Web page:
XML Basics (A Quick Review) | 451 in XHTML we must either write this:

or use the empty element tag form:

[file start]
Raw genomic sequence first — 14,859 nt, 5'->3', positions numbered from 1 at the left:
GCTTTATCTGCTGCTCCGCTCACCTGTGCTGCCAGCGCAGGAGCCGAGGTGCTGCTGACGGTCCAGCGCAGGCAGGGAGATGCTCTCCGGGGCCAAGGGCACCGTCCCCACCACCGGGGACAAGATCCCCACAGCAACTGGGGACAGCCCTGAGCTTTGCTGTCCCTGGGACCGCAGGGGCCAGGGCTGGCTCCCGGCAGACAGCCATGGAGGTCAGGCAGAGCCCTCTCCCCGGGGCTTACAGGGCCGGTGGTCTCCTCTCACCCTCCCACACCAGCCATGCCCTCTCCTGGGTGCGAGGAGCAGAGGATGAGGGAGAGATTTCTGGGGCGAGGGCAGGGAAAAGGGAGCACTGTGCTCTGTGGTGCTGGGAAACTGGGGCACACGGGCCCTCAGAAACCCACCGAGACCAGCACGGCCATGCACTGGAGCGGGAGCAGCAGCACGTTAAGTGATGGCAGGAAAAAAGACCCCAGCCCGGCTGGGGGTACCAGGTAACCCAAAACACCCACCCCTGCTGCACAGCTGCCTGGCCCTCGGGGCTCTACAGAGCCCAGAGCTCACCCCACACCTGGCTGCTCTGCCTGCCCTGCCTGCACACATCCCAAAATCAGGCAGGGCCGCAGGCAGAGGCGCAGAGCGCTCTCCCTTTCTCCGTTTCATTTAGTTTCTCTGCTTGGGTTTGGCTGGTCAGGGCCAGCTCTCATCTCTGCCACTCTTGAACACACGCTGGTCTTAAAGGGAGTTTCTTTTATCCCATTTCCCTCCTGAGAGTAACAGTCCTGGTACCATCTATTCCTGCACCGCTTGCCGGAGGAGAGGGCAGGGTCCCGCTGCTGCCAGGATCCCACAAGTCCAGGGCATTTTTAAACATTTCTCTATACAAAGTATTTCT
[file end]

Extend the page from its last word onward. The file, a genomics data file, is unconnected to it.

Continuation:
X Stands for eXtensible The key point of XML is to provide an extensible markup language. Here’s an incredibly short pop-history lesson: HTML was derived from the Standard Generalized Markup Language (SGML). HTML has many wonderful attributes (if you’ll pardon the pun), but if you want to add a new element to HTML, you have two choices: apply to the W3C and wait, or strike out on your own and be “nonstandard.” There was a strong need for the ability for two organizations to get together and specify tags that they could use for data exchange. Hey! Presto! XML was born as a more general-purpose markup language that allows users to define their own tags. This is the critical distinction of XML. Creating XML Documents Because XML documents are structured text documents, you can create them using a text editor and process them using string manipulation functions. To paraphrase David Platt, you can also have an appendectomy through your mouth, but it takes longer and hurts more. To make the job easier, .NET implements classes and utilities that provide XML func- tionality. There are several to choose from. There are the streaming XML APIs (which support XmlReader and XmlWriter), which never attempt to hold the whole document in memory—you work one element at a time, and while that enables you to handle very large documents without using much memory, it can be tricky to code for. So there are simpler APIs that let you build an object model that represents an XML document. Even here, you have a choice. One set of XML APIs is based on the XML Document Object Model (DOM), a standard API implemented in many programming systems, not just .NET. However, the DOM is surprisingly cumbersome to work with, so .NET 3.5 introduced a set of APIs that are easier to use from .NET. These are designed to work well with LINQ, and so they’re often referred to as LINQ to XML. These are now the preferred XML API if you don’t need streaming. (Silverlight doesn’t even offer the XML DOM APIs, so LINQ to XML is your only nonstreaming option there.) Despite the name, it’s not strictly necessary to use LINQ when using the LINQ to XML classes—Example 12-1 uses this API to write a list of customers to an XML document. 452 | Chapter 12: XML Example 12-1. Creating an XML document using System; using System.Collections.Generic; using System.Xml.Linq; namespace Programming_CSharp { // Simple customer class public class Customer { public string FirstName { get; set; } public string LastName { get; set; } public string EmailAddress { get; set; } } // Main program public class Tester { static void Main() { List customers = CreateCustomerList(); var customerXml = new XDocument(); var rootElem = new XElement("Customers"); customerXml.Add(rootElem); foreach (Customer customer in customers) { // Create new element representing the customer object. var customerElem = new XElement("Customer"); // Add element representing the FirstName property // to the customer element. var firstNameElem = new XElement("FirstName", customer.FirstName); customerElem.Add(firstNameElem); // Add element representing the LastName property // to the customer element. var lastNameElem = new XElement("LastName", customer.LastName); customerElem.Add(lastNameElem); // Add element representing the EmailAddress property // to the customer element. var emailAddress = new XElement("EmailAddress", customer.EmailAddress); customerElem.Add(emailAddress); // Finally add the customer element to the XML document rootElem.Add(customerElem); } Console.WriteLine(customerXml.ToString()); Console.Read(); } Creating XML Documents | 453 // Create a customer list with sample data private static List CreateCustomerList() { List customers = new List { new Customer { FirstName = "Orlando", LastName = "Gee", EmailAddress = "orlando0@hotmail.com"}, new Customer { FirstName = "Keith", LastName = "Harris", EmailAddress = "keith0@hotmail.com" }, new Customer { FirstName = "Donna", LastName = "Carreras", EmailAddress = "donna0@hotmail.com" }, new Customer { FirstName = "Janet", LastName = "Gates", EmailAddress = "janet1@hotmail.com" }, new Customer { FirstName = "Lucy", LastName = "Harrington", EmailAddress = "lucy0@hotmail.com" } }; return customers; } } } The program will produce this output: Orlando Gee orlando0@hotmail.com Keith Harris keith0@hotmail.com Donna Carreras donna0@hotmail.com Janet Gates janet1@hotmail.com Lucy Harrington lucy0@hotmail.com 454 | Chapter 12: XML As it happens, this example would have needed less code if we had used LINQ, but for this first example, we wanted to keep things simple. We’ll show the LINQ version shortly. In .NET, the System.Xml.Linq namespace contains the LINQ to XML classes we can use to create and process XML documents. The Customer class and the CreateCustomerList function in the main Tester class con- tain straightforward code to give us some data to work with, so we will not go over them. The main attraction in this example is the XML creation in the Main function. First, we create a new XML document object: var customerXml = new XDocument(); Next, we create the root element and add it to the document: var rootElem = new XElement("Customers"); customerXml.Add(rootElem); After these two operations, the customerXml object represents an XML document con- taining an empty element, which might look either like this: or like this: LINQ to XML tends to use the empty element tag form where possible, so if you were to call ToString() on customerXml at this point, it would produce that second version. Of course, you may already have an XML document, and you may want to turn that into an XDocument object. Example 12-2 shows how to load a string into a new XDocument. Example 12-2. Loading XML from a string XDocument doc = XDocument.Parse(""); There’s also a Load method, which has several overloads. You can pass in a URL, in which case it will fetch the XML from there and then parse it. You can also pass in a Stream or a TextReader, the abstract types from the System.IO namespace that represent a stream of bytes (such as a file), or a source of text (such as a file of some known character encoding). XML Elements With the root element in hand, you can add each customer as a child node: foreach (Customer customer in customers) { // Create new element representing the customer object. var customerElem = new XElement("Customer"); Creating XML Documents | 455 In this example, we make each property of the customer object a child element of the customer element: // Add element representing the FirstName property to the Customer element. var firstNameElem = new XElement("FirstName", customer.FirstName); cstomerElem.Add(firstNameElem); This adds the FirstName child element. We’re passing the customer’s first name as the second constructor argument, which will make that the content of the element. The result will look like this: Orlando The other two properties, LastName and EmailAddress, are added to the customer ele- ment in exactly the same way. Here’s an example of the complete customer element: Orlando Gee orlando0@hotmail.com Finally, the newly created customer element is added to the XML document as a child of the root element: // Finally add the customer element to the XML document rootElem.Add(customerElem); } Once all customer elements are created, this example prints the XML document: Console.WriteLine(customerXml.ToString()); When you call ToString() on any of the LINQ to XML objects (whether they represent the whole document, as in this case, or just some fragment of a document such as an XElement), it produces the XML text, and it formats it with indentation, making it easy to read. There are ways to produce more compact representations—if you’re sending the XML across a network to another computer, size may be more important than readability. To see a terser representation, we could do this: Console.WriteLine(customerXml.ToString(SaveOptions.DisableFormatting)); That will print the XML as one long line with no spaces. XML Attributes An XML element may have a set of attributes, which store additional information about the element. An attribute is a key/value pair contained in the start tag of an XML element: If you’re using an empty element tag, the attributes appear in the one and only tag: 456 | Chapter 12: XML The next example demonstrates how you can mix the use of child elements and at- tributes. It creates customer elements with the customer’s name stored in attributes and the email address stored as a child element: orlando0@hotmail.com The only difference between this and Example 12-1 is that we create XAttribute objects for the FirstName and LastName properties instead of XElement objects: // Add an attribute representing the FirstName property // to the customer element. var firstNameAttr = new XAttribute("FirstName", customer.FirstName); customerElem.Add(firstNameAttr); // Add an attribute representing the LastName property // to the customer element. var lastNameAttr = new XAttribute("LastName", customer.LastName); customerElem.Add(lastNameAttr); As with elements, we just add the attribute to the parent element. Example 12-3 shows the complete sample code and output. Example 12-3. Creating an XML document containing elements and attributes using System; using System.Collections.Generic; using System.Xml.Linq; namespace Programming_CSharp { // Simple customer class public class Customer { // Same as in Example 12-1 } // Main program public class Tester { static void Main() { List customers = CreateCustomerList(); var customerXml = new XDocument(); var rootElem = new XElement("Customers"); customerXml.Add(rootElem); foreach (Customer customer in customers) { // Create new element representing the customer object. var customerElem = new XElement("Customer"); // Add an attribute representing the FirstName property // to the customer element. var firstNameAttr = new XAttribute("FirstName", Creating XML Documents | 457 customer.FirstName); customerElem.Add(firstNameAttr); // Add an attribute representing the LastName property // to the customer element. var lastNameAttr = new XAttribute("LastName", customer.LastName); customerElem.Add(lastNameAttr); // Add element representing the EmailAddress property // to the customer element. var emailAddress = new XElement("EmailAddress", customer.EmailAddress); customerElem.Add(emailAddress); // Finally add the customer element to the XML document rootElem.Add(customerElem); } Console.WriteLine(customerXml.ToString()); Console.Read(); } // Create a customer list with sample data private static List CreateCustomerList() { List customers = new List { new Customer { FirstName = "Orlando", LastName = "Gee", EmailAddress = "orlando0@hotmail.com"}, new Customer { FirstName = "Keith", LastName = "Harris", EmailAddress = "keith0@hotmail.com" }, new Customer { FirstName = "Donna", LastName = "Carreras", EmailAddress = "donna0@hotmail.com" }, new Customer { FirstName = "Janet", LastName = "Gates", EmailAddress = "janet1@hotmail.com" }, new Customer { FirstName = "Lucy", LastName = "Harrington", EmailAddress = "lucy0@hotmail.com" } }; return customers; } } } Output: orlando0@hotmail.com 458 | Chapter 12: XML keith0@hotmail.com donna0@hotmail.com janet1@hotmail.com lucy0@hotmail.com While it’s often convenient to be able to create and add elements and attributes one step at a time, these classes offer constructors that allow us to do more work in a single step. If we know exactly what we want to put in an element, this can lead to neater looking code. For example, we can replace the foreach loop with the code in Example 12-4. Example 12-4. Constructing an XElement all at once foreach (Customer customer in customers) { // Create new element representing the customer object. var customerElem = new XElement("Customer", new XAttribute("FirstName", customer.FirstName), new XAttribute("LastName", customer.LastName), new XElement("EmailAddress", customer.EmailAddress) ); // Finally add the customer element to the XML document rootElem.Add(customerElem); } The only difference is that we’re passing all the XAttribute and XElement objects to the containing XElement constructor, rather than passing them to Add one at a time. As well as being more compact, it’s pretty easy to see how this code relates to the structure of the XML element being produced. We can also use this technique in conjunction with LINQ. Putting the LINQ in LINQ to XML We’ve seen several examples that construct an XElement, passing the name as the first argument, and the content as the second. We’ve passed strings, child elements, and attributes, but we can also provide an implementation of IEnumerable. So if we add a using System.Linq; directive to the top of our file, we could use a LINQ query as the second constructor argument as Example 12-5 shows. Creating XML Documents | 459 Example 12-5. Generating XML elements with LINQ var customerXml = new XDocument(new XElement("Customers", from customer in customers select new XElement("Customer", new XAttribute("FirstName", customer.FirstName), new XAttribute("LastName", customer.LastName), new XElement("EmailAddress", customer.EmailAddress) ))); This generates the whole of the XML document in a single statement. So the work that took 25 lines of code in Example 12-1 comes down to just seven. Example 12-6 shows the whole example, with its much simplified Main method. Example 12-6. Building XML with LINQ using System; using System.Collections.Generic; using System.Linq; using System.Xml.Linq; namespace Programming_CSharp { // Simple customer class public class Customer { // Same as in Example 12-1 } // Main program public class Tester { static void Main() { List customers = CreateCustomerList(); var customerXml = new XDocument(new XElement("Customers", from customer in customers select new XElement("Customer", new XAttribute("FirstName", customer.FirstName), new XAttribute("LastName", customer.LastName), new XElement("EmailAddress", customer.EmailAddress) ))); Console.WriteLine(customerXml.ToString()); Console.Read(); } // Create a customer list with sample data private static List CreateCustomerList() { List customers = new List { new Customer { FirstName = "Orlando", LastName = "Gee", 460 | Chapter 12: XML EmailAddress = "orlando0@hotmail.com"}, new Customer { FirstName = "Keith", LastName = "Harris", EmailAddress = "keith0@hotmail.com" }, new Customer { FirstName = "Donna", LastName = "Carreras", EmailAddress = "donna0@hotmail.com" }, new Customer { FirstName = "Janet", LastName = "Gates", EmailAddress = "janet1@hotmail.com" }, new Customer { FirstName = "Lucy", LastName = "Harrington", EmailAddress = "lucy0@hotmail.com" } }; return customers; } } } We’re not really doing anything special here—this LINQ query is just relying on plain old LINQ to Objects—the same techniques we already saw in Chapter 8. But this is only half the story. LINQ to XML is not just about creating XML. It also supports reading XML. Being able to create XML documents to store data to be processed or exchanged is great, but it would not be of much use if you could not find information in them easily. LINQ to XML lets you use the standard LINQ operators to search for information in XML documents. Searching in XML with LINQ We’ll need an example document to search through. Here’s the document from Ex- ample 12-3, reproduced here for convenience: orlando0@hotmail.com keith0@hotmail.com donna0@hotmail.com janet1@hotmail.com lucy0@hotmail.com Searching in XML with LINQ | 461 Example 12-7 lists the code for the example. Example 12-7. Searching an XML document using LINQ using System; using System.Collections.Generic; using System.Linq; using System.Xml.Linq; namespace Programming_CSharp { public class Customer { public string FirstName { get; set; } public string LastName { get; set; } public string EmailAddress { get; set; } } public class Tester { private static XDocument CreateCustomerListXml() { List customers = CreateCustomerList(); var customerXml = new XDocument(new XElement("Customers", from customer in customers select new XElement("Customer", new XAttribute("FirstName", customer.FirstName), new XAttribute("LastName", customer.LastName), new XElement("EmailAddress", customer.EmailAddress) ))); return customerXml; } private static List CreateCustomerList() { List customers = new List { new Customer {FirstName = "Douglas", LastName = "Adams", EmailAddress = "dAdams@foo.com"}, new Customer {FirstName = "Richard", LastName = "Dawkins", EmailAddress = "rDawkins@foo.com"}, new Customer {FirstName = "Kenji", LastName = "Yoshino", EmailAddress = "kYoshino@foo.com"}, new Customer {FirstName = "Ian", LastName = "McEwan", EmailAddress = "iMcEwan@foo.com"}, new Customer {FirstName = "Neal", LastName = "Stephenson", EmailAddress = "nStephenson@foo.com"}, new Customer {FirstName = "Randy", 462 | Chapter 12: XML LastName = "Shilts", EmailAddress = "rShilts@foo.com"}, new Customer {FirstName = "Michelangelo", LastName = "Signorile ", EmailAddress = "mSignorile@foo.com"}, new Customer {FirstName = "Larry", LastName = "Kramer", EmailAddress = "lKramer@foo.com"}, new Customer {FirstName = "Jennifer", LastName = "Baumgardner", EmailAddress = "jBaumgardner@foo.com"} }; return customers; } static void Main() { XDocument customerXml = CreateCustomerListXml(); Console.WriteLine("Search for single element..."); var query = from customer in customerXml.Element("Customers").Elements("Customer") where customer.Attribute("FirstName").Value == "Douglas" select customer; XElement oneCustomer = query.SingleOrDefault(); if (oneCustomer != null) { Console.WriteLine(oneCustomer); } else { Console.WriteLine("Not found"); } Console.WriteLine("\nSearch using descendant axis... "); query = from customer in customerXml.Descendants("Customer") where customer.Attribute("FirstName").Value == "Douglas" select customer; oneCustomer = query.SingleOrDefault(); if (oneCustomer != null) { Console.WriteLine(oneCustomer); } else { Console.WriteLine("Not found"); } Console.WriteLine("\nSearch using element values... "); query = from emailAddress in customerXml.Descendants("EmailAddress") where emailAddress.Value == "dAdams@foo.com" Searching in XML with LINQ | 463 select emailAddress; XElement oneEmail = query.SingleOrDefault(); if (oneEmail != null) { Console.WriteLine(oneEmail); } else { Console.WriteLine("Not found"); } Console.WriteLine("\nSearch using child element values... "); query = from customer in customerXml.Descendants("Customer") where customer.Element("EmailAddress").Value == "dAdams@foo.com" select customer; oneCustomer = query.SingleOrDefault(); if (oneCustomer != null) { Console.WriteLine(oneCustomer); } else { Console.WriteLine("Not found"); } } // end main } // end class } // end namespace Output: Search for single element... dAdams@foo.com Search using descendant axis... dAdams@foo.com Search using element values... dAdams@foo.com Search using child element values... dAdams@foo.com This example refactors Example 12-3 by extracting the creation of the sample customer list XML document into the CreateCustomerListXml() method. You can now simply call this function in the Main() function to create the XML document. 464 | Chapter 12: XML Searching for a Single Node The first search in Example 12-7 is to find a customer whose first name is “Douglas”: var query = from customer in customerXml.Element("Customers").Elements("Customer") where customer.Attribute("FirstName").Value == "Douglas" select customer; XElement oneCustomer = query.SingleOrDefault(); if (oneCustomer != null) { Console.WriteLine(oneCustomer); } else { Console.WriteLine("Not found"); } In general, you will have some ideas about the structure of XML documents you are going to process; otherwise, it will be difficult to find the information you want. Here we know the node we are looking for sits just one level below the root element. So the source of the LINQ query—the part after the in keyword—fetches the root Customers element using the singular Element method, and then asks for all of its chil- dren called Customers by using the plural Elements method: from customer in customerXml.Element("Customers").Elements("Customer") We specify the search conditions with a where clause, as we would do in any LINQ query. In this case, we want to search on the value of the FirstName attribute: where customer.Attribute("FirstName").Value == "Douglas" The select clause is trivial—we just want the query to return all matching elements. Finally, we execute the query using the standard LINQ SingleOrDefault operator, which, as you may recall, returns the one result of the query, unless it failed to match anything, in which case it will return null. (And if there are multiple matches, it throws an exception.) We therefore test the result against null before attempting to use it: if (oneCustomer != null) { Console.WriteLine(oneCustomer); } else { Console.WriteLine("Not found"); } In this example, the method is successful, and the resultant element is displayed. Searching in XML with LINQ | 465 Search Axes In practice, you don’t always know exactly where the information you require will be in the XML document when you write the code. For these cases, LINQ to XML provides the ability to search in different ways—if you are familiar with the XPath query lan- guage* for XML, this is equivalent to the XPath concept of a search axis. This specifies the relationship between the element you’re starting from and the search target nodes. The Element and Elements methods we used earlier only ever search one level—they look in the children of whatever object you call them on. But we can instead use the Descendants method to look not just in the children, but also in their children’s children, and so on. So the source for the next query in Example 12-7 looks for all elements called Customer anywhere in the document. This is more compact, but also less precise. query = from customer in customerXml.Descendants("Customer") Other methods available for querying along different axes include Parent, Ancestors, ElementsAfterSelf, ElementsBeforeSelf, and Attributes. The first two look up the tree and are similar to Elements and Descendants, in that Parent looks up just one level, while Ancestors will search up through the document all the way to the root. ElementsBefor eSelf and ElementsAfterSelf search for elements that have the same parent as the cur- rent item, and which appear either before or after it in the document. Attributes searches in an element’s attributes rather than its child elements. (If you are familiar with XPath, you will know that these correspond to the parent, ancestor, following- sibling, preceding-sibling, and attribute axes.) Where Clauses The first query in Example 12-7 included a where clause that looked for a particular attribute value on an element. You can, of course, use other criteria. The third query looks at the content of the element itself—it uses the Value property to extract the content as text: where emailAddress.Value == "dAdams@foo.com" You can get more ambitious, though—the where clause can dig further into the structure of the XML. The fourth query’s where clause lets through only those elements whose child EmailAddress element has a particular value: where customer.Element("EmailAddress").Value == "dAdams@foo.com" * XPath is supported by both LINQ to XML and the DOM APIs. (Unless you’re using Silverlight, in which case the DOM API is missing entirely, and the XPath support is absent from LINQ to XML.) So if you prefer that, you can use it instead, or you can use a mixture of LINQ and XPath. 466 | Chapter 12: XML XML Serialization So far, our code has constructed the objects representing the Customer XML elements by hand. As XML is becoming popular, especially with the increasingly widespread use of web services, it can be useful to automate this process. If you expect to work with XML elements that always have a particular structure, it can be convenient to serialize objects to or from XML. Working with conventional objects can be a lot easier than using lots of explicit XML code. The .NET Framework provides a built-in serialization mechanism to reduce the coding efforts by application developers. The System.Xml.Serialization namespace defines the classes and utilities that implement methods required for serializing and deserial- izing objects. Example 12-8 illustrates this. Example 12-8. Simple XML serialization and deserialization using System; using System.IO; using System.Xml.Serialization; namespace Programming_CSharp { // Simple customer class public class Customer { public string FirstName { get; set; } public string LastName { get; set; } public string EmailAddress { get; set; } // Overrides the Object.ToString() to provide a // string representation of the object properties. public override string ToString() { return string.Format("{0} {1}\nEmail: {2}", FirstName, LastName, EmailAddress); } } // Main program public class Tester { static void Main() { Customer c1 = new Customer { FirstName = "Orlando", LastName = "Gee", EmailAddress = "orlando0@hotmail.com" }; XmlSerializer serializer = new XmlSerializer(typeof(Customer)); StringWriter writer = new StringWriter(); XML Serialization | 467 serializer.Serialize(writer, c1); string xml = writer.ToString(); Console.WriteLine("Customer in XML:\n{0}\n", xml); Customer c2 = serializer.Deserialize(new StringReader(xml)) as Customer; Console.WriteLine("Customer in Object:\n{0}", c2.ToString()); Console.ReadKey(); } } } Output: Customer in XML: Orlando Gee orlando0@hotmail.com Customer in Object: Orlando Gee Email: orlando0@hotmail.com To serialize an object using .NET XML serialization, you need to create an XmlSerializer object: XmlSerializer serializer = new XmlSerializer(typeof(Customer)); You must pass in the type of the object to be serialized to the XmlSerializer constructor. If you don’t know the object type at design time, you can discover it by calling its GetType() method: XmlSerializer serializer = new XmlSerializer(c1.GetType()); You also need to decide where the serialized XML document should be stored. In this example, you simply send it to a StringWriter: StringWriter writer = new StringWriter(); serializer.Serialize(writer, c1); string xml = writer.ToString(); Console.WriteLine("Customer in XML:\n{0}\n", xml); The resultant XML string is then displayed on the console: Orlando Gee orlando0@hotmail.com 468 | Chapter 12: XML The first line is an XML declaration. This is to let the consumers (human users and software applications) of this document know that this is an XML file, the official ver- sion to which this file conforms, and the encoding format used. This is optional in XML, but this code always produces one. The root element here is the Customer element, with each property represented as a child element. The xmlns:xsi and xmlns:xsd attributes relate to the XML Schema spec- ification. They are optional, and don’t do anything useful in this example, so we will not explain them further. If you are interested, please read the XML specification or other documentation, such as the MSDN Library, for more details. Aside from those optional parts, this XML representation of the Customer object is equivalent to the one created in Example 12-1. However, instead of writing numerous lines of code to deal with the XML specifics, you need only three lines using .NET XML serialization classes. Furthermore, it is just as easy to reconstruct an object from its XML form: Customer c2 = serializer.Deserialize(new StringReader(xml)) as Customer; Console.WriteLine("Customer in Object:\n{0}", c2.ToString()); All it needs is to call the XmlSerializer.Deserialize method. It has several overloaded versions, one of which takes a TextReader instance as an input parameter. Because StringReader is derived from TextReader, you just pass an instance of StringReader to read from the XML string. The Deserialize method returns an object, so it is necessary to cast it to the correct type. Of course, there’s a price to pay. XML serialization is less flexible than working with the XML APIs directly—with serialization you decide exactly what XML elements and attributes you expect to see when you write the code. If you need to be able to adapt dynamically to elements whose names you only learn at runtime, you will need to stick with the XML-aware APIs. Customizing XML Serialization Using Attributes By default, all public read/write properties are serialized as child elements. You can customize your classes by specifying the type of XML node you want for each of your public properties, as shown in Example 12-9. Example 12-9. Customizing XML serialization with attributes using System; using System.IO; using System.Xml.Serialization; namespace Programming_CSharp { // Simple customer class public class Customer XML Serialization | 469 { [XmlAttribute] public string FirstName { get; set; } [XmlIgnore] public string LastName { get; set; } public string EmailAddress { get; set; } // Overrides the Object.ToString() to provide a // string representation of the object properties. public override string ToString() { return string.Format("{0} {1}\nEmail: {2}", FirstName, LastName, EmailAddress); } } // Main program public class Tester { static void Main() { Customer c1 = new Customer { FirstName = "Orlando", LastName = "Gee", EmailAddress = "orlando0@hotmail.com" }; //XmlSerializer serializer = new XmlSerializer(c1.GetType()); XmlSerializer serializer = new XmlSerializer(typeof(Customer)); StringWriter writer = new StringWriter(); serializer.Serialize(writer, c1); string xml = writer.ToString(); Console.WriteLine("Customer in XML:\n{0}\n", xml); Customer c2 = serializer.Deserialize(new StringReader(xml)) as Customer; Console.WriteLine("Customer in Object:\n{0}", c2.ToString()); Console.ReadKey(); } } } Output: Customer in XML: orlando0@hotmail.com 470 | Chapter 12: XML Customer in Object: Orlando Email: orlando0@hotmail.com The only changes in this example are a couple of XML serialization attributes added in the Customer class: [XmlAttribute] public string FirstName { get; set; } The first change is to specify that you want to serialize the FirstName property into an attribute of the Customer element by adding the XmlAttributeAttribute to the property: [XmlIgnore] public string LastName { get; set; } The other change is to tell XML serialization that you in fact do not want the Last Name property to be serialized at all. You do this by adding the XmlIgnoreAttribute to the property. As you can see from the sample output, the Customer object is serialized without LastName, exactly as we asked. However, you have probably noticed that when the object is deserialized, its Last Name property is lost. Because it is not serialized, the XmlSerializer is unable to assign it any value. Therefore, its value is left as the default, which is an empty string. So in practice, you would exclude from serialization only those properties you don’t need or can compute or can retrieve in other ways. Summary In this chapter, we saw how to use the LINQ to XML classes to build objects repre- senting the structure of an XML document, which can then be converted into an XML document, and we saw how the same classes can be used to load XML from a string or file back into memory as objects. These classes support LINQ, both for building new XML documents and for searching for information in existing XML documents. And we also saw how XML serialization can hide some of the details of XML handling behind ordinary C# classes in situations where you know exactly what structure of XML to expect. Summary | 471 CHAPTER 13 Networking Most interesting computer systems are distributed these days—it’s increasingly un- usual for a program to run in isolation on a single machine. So .NET provides various ways to communicate across networks. The array of networking options looks a little bewildering at first: there are 10 namespaces whose names start with System.Net con- taining more than 250 classes, and that’s not even the complete set—there’s an even bigger API for producing and consuming web services. Fortunately, it’s simpler than this makes it seem—despite the large API surface area most of the options fall into three categories. There’s WCF—the Windows Commu- nication Foundation, a framework for building and using web services. There are lower- level APIs for working directly with web protocols. Or you can use sockets if you need very low-level control. We’ll start by discussing how to choose the most appropriate style of communication for your application, and then we’ll look at these three options in more detail. Choosing a Networking Technology The first step in choosing the right networking API is to decide on the nature of the communication your application requires. There are many different styles of distrib- uted applications. Perhaps you are building a public-facing web service designed to be used by a diverse range of clients. Conversely, you might be writing client code that uses someone else’s web service. Or maybe you’re writing software that runs at both ends of the connection, but even then there are some important questions. Are you connecting a user interface to a service in a tightly controlled environment where you can easily deploy updates to the client and the server at the same time? Or perhaps you have very little control over client updates—maybe you’re selling software to thou- sands of customers whose own computers will connect back to your service, and you expect to have many different versions of the client program out there at any one time. Maybe it doesn’t even make sense to talk about clients and servers—you might be creating a peer-to-peer system. Or maybe your system is much simpler than that, and has just two computers talking to each other. 473 The variations are endless, so no single approach can work well for all systems. The next few sections will look at some common scenarios, and discuss the pros and cons of the various networking options .NET offers. Even within a specific scenario there will often be more than one way to make things work. There are no hard-and-fast rules, because each project has different requirements. So this section won’t tell you what to do—it’ll just describe the issues you’ll need to consider. Ultimately, only you can decide on the right solution for your system. We’ll start with a very common web-based scenario. Web Application with Client-Side Code Web user interfaces have been getting smarter lately. A few years ago, most of a web application’s logic would live on the server, with client-side code in the web browser typically doing little more than making buttons light up and menus fly out in response to the mouse. But now, we expect more from our web user interfaces. Whether you use AJAX (Asynchronous JavaScript and XML), or a RIA (Rich Internet Application) technology such as Silverlight or Flash, web applications often communicate constantly with the web server, and not just when navigating between pages. If you’re writing the server-side parts of this sort of application in C#, you will typically use ASP.NET to provide a web user interface. But what should you use for program- matic communication—the messages that flow between the web UI and the server once a page is already loaded? WCF is a flexible choice here, because as Figure 13-1 illustrates, you can make a single set of remote services accessible to many common browser-based user interface tech- nologies. A WCF service can be configured to communicate in several different ways simultaneously. You could use JSON (JavaScript Object Notation), which is widely used in AJAX-based user interfaces because it’s is a convenient message format for JavaScript client code. Or you could use XML-based web services. Note that using WCF on the server does not require WCF on the client. These services could be used by clients written in other technologies such as Java, as long as they also support the same web service standards as WCF. Looking specifically at the case where your web application uses C# code on the client side, this would mean using either Silverlight or WPF. (You can put WPF in a web page by writing an XBAP—a Xaml Browser Application. This will work only if the end user has WPF installed.) If you’re using C# on both the client and the server, the most straightforward choice is likely to be WCF on both ends. What if your server isn’t running .NET, but you still want to use .NET on the web client? There are some restrictions on WCF in this scenario. Silverlight’s version of WCF is much more limited than the version in the full .NET Framework—whereas the full version can be configured to use all manner of different protocols, Silverlight’s WCF supports just two options. There’s the so-called basic profile for web services, in which only a narrow set of features is available, and there’s a binary protocol unique to WCF, 474 | Chapter 13: Networking which offers the same narrow set of features but makes slightly more efficient use of network bandwidth than the XML-based basic profile. So if you want a Silverlight client to use WCF to communicate with a non-.NET web service, as Figure 13-2 illustrates, this will work only if your service supports the basic profile. Figure 13-1. Web application clients and a WCF service Figure 13-2. Silverlight client and non-.NET web service More surprisingly, similar restrictions exist with a WPF XBAP. Even though XBAPs use the full version of the .NET Framework, certain features of WCF are disabled for se- curity purposes—client code in web browsers shouldn’t have complete freedom to connect to anywhere on the Internet, because that would make life too easy for hackers. Choosing a Networking Technology | 475 So WCF offers only a very limited version of its services to .NET applications running inside web browsers, meaning that XBAPs have similar WCF limitations to Silverlight. If you’re writing a Silverlight client and you want to talk to a service that does not conform to the web services basic profile, that’s not necessarily a showstopper. It just rules out WCF—you will need to use the lower-level web-based APIs instead, or even the socket APIs, depending on the service. Note that while WCF is usually a good default choice on the server side for web ap- plications with client-side code, there are a few cases where you might not want to use it. ASP.NET provides its own mechanism for supporting AJAX clients, and while it’s considerably less flexible than WCF, you might not need the flexibility. The simplicity of using just one framework on the server instead of two might end up looking like a better option. There’s a subtler reason why WCF might not always be the best fit: the st